When Marco Rubio relented to heavy pressure from the Republican Party and reversed his decision not to seek re-election to the US Senate after dropping out of the presidential race, I wrote about the risk he was taking. My conclusion was that if his eleventh hour reversal failed to pan out, Rubio would be staring at the reality of being rejected by his state's Republican voters (in favor of Donald Trump) and his state's general electorate (in favor of one of two deeply flawed Democrats) within the span of nine months. That double blast of loserdom would cripple or doom any future political ambitions the Miami native may have harbored. A win, however, could help write a distinctly different script:
If Rubio prevails, his star will regain its glimmer, and he'll once again secure a prominent perch within the "future of the party's" upper echelon. Let's be candid: If Rubio wants to run for president again -- which I gather he does -- that would be a much stronger position to occupy than, for example, trying to mount another bid as a one-term ex-Senator who finished third in a failed White House bid, before promptly leaving public life. In other words, it's not a stretch to argue that if Rubio's loftier ambitions remain intact, today's announcement isn't exactly a pure gesture of selfless party loyalty and commitment to public service. Either way, Rubio has no time to lose...
The Florida Senator did exactly that, throwing himself into the race and mercilessly pummeling his Empty Suit opponent. This hard-nosed approach has paid dividends, and the 'Marcomentum' comeback narrative appears to be one step closer to completion. Democrats -- who vowed they would do whatever it took to destroy Rubio's career this cycle -- are wavering. In this CNN story from June, one Democratic operative pounds his chest about the money advantage that Patrick Murphy would enjoy over Rubio: "John Morgan, an attorney and major Florida Democratic donor, said that Rubio will be "done forever" if he loses a bid for a second term. To make that happen, he said, donors would pour big bucks behind Rep. Patrick Murphy, the favorite of the Democratic establishment, who is facing progressive firebrand Rep. Alan Grayson in the August primary. 'I think if Marco Rubio runs, Patrick Murphy will have more money than he can spend in Florida,' Morgan said." That was then. This is now:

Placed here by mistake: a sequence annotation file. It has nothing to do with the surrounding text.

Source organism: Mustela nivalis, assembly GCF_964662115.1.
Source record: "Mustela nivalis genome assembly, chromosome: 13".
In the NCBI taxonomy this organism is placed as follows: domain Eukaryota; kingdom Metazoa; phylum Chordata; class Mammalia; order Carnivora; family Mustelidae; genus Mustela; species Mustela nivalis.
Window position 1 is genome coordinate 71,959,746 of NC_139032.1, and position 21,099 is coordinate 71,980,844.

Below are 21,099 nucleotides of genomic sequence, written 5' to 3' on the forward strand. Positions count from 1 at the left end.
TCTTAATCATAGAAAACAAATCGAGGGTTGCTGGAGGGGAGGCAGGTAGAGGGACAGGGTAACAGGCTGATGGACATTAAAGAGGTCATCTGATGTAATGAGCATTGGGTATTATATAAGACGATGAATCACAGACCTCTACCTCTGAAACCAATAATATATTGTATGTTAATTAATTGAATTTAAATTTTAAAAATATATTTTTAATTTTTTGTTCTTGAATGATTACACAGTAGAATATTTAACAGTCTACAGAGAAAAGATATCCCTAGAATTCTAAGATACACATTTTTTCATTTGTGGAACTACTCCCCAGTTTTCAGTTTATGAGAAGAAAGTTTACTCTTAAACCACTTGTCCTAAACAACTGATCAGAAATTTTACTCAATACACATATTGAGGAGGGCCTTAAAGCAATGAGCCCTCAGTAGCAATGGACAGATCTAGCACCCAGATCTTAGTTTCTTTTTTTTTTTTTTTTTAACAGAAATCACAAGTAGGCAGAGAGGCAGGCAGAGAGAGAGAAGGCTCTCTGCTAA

In Florida, Democrats targeted first-term GOP Sen. Marco Rubio, considering his failed effort to fix the country’s problematic immigration system and him frequently abandoning Capitol Hill responsibilities to run for president made him unpopular among voters. But with less than six weeks before Election Day, Rubio is maintaining a roughly 6-percentage-point lead. And the Democratic Senatorial Campaign Committee is cutting back a planned advertising blitz in Florida, which includes canceling ads into early October. The group, whose primary goal is to keep and win Senate seats, says it stands behind candidate Patrick Murphy. However, such a move late in the election cycle usually means a change in strategy in which such groups reallocate remaining money to states where TV advertising costs far less and they have better chances in November.
A few weeks ago, the DSCC "delayed" some planned spending. That postponement has now turned into a cancellation. The story above was published over the weekend. People speculated that perhaps national Democrats were in possession of some internal polling that convinced them serial embellisher and do-nothing Congressman Patrick Murphy wasn't likely to stage a comeback. Lo and behold, a new poll shows Rubio pulling away. Mason-Dixon was one of the few pollsters measuring a tight race roughly a month ago. Now? The incumbent is running 11 points ahead of Donald Trump and poised to score a fairly dominant re-election victory in a large battleground state:
That Rubio advantage has more than doubled since late August. In the survey, he leads among independents by eight points, leads outright among Hispanics, and is virtually tied with women. The incumbent has not trailed in a single public poll, dating to June. Democrats are closer than ever to putting this race in the "lost cause" column, along with their hilariously failing gambit to unseat Rob Portman in Ohio. I'll leave you with this weekend development, which could also impact another important Senate race:
Good for Heck and Rubio -- and condolences to the victims' families.